Heritage adds "[i]f the Supreme Court meant what it said over the years, then Evenwel should be a straightforward case with an obvious result: The Court would simply clarify that when it directed states to ensure that districts contain roughly equivalent population, it meant the population of eligible voters". This is what these groups are seeking. The apportionment of representatives in government based only on eligible voters. However, I must drive these points home: "the whole Number of free Persons" included women, who could not vote until 1920, as well as children. "[T]hree fifths of all other Persons" is counting slaves, and slaves cannot vote! The Heritage article, as well as other well-written "think tank" articles on this, throw out many references to case law, along with appeals to ideas of fairness and such. It is all nice, but they miss that constitution such groups claim so much to love. The hope, I assume, is none will notice the oversight.

Strict Construction and Original Intent

As I noted in my earlier posting on the Supreme Court, American conservatives love concepts, or at least buzzwords, popularly referred to as "strict construction" and "original intent". Strict construction is the words on the page. Original intent is what the Founders intended. There is no reading of the constitution where you could find support for an apportionment scheme based on voting status or eligibility. It makes no mention of such things, and clearly counts humans for representative apportionment who are unequivocally ineligible to vote (slaves). The construction is plain language, and the intent is obvious. No amount of obfuscation, legalese, or witty prose can change this.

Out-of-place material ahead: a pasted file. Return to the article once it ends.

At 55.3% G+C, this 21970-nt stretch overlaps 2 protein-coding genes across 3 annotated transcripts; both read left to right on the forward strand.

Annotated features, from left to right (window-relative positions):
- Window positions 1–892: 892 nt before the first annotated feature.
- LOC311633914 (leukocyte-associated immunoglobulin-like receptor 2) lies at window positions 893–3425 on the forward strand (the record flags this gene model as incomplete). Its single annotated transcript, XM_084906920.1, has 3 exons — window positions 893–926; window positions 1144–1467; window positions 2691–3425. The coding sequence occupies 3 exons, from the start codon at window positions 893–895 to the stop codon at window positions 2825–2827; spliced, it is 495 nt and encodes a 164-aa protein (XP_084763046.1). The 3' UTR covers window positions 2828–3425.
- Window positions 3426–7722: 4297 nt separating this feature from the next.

Hearing the Case

By choosing to hear this case, the conservatives of the court, erstwhile constructionists and originalists, are tipping their collective partisan hand. They know ruling in favor of the plaintiffs, and overturning the lower courts, will reduce the number of Democrats in public office. This partisan objective motivated the conception of this case. It is also a motivating reason for the court to hear it. Those who side with the plaintiffs in 2016 will, like Heritage, cite a line here or there from prior cases to help justify a political aim, all while conveniently ignoring the constitution itself.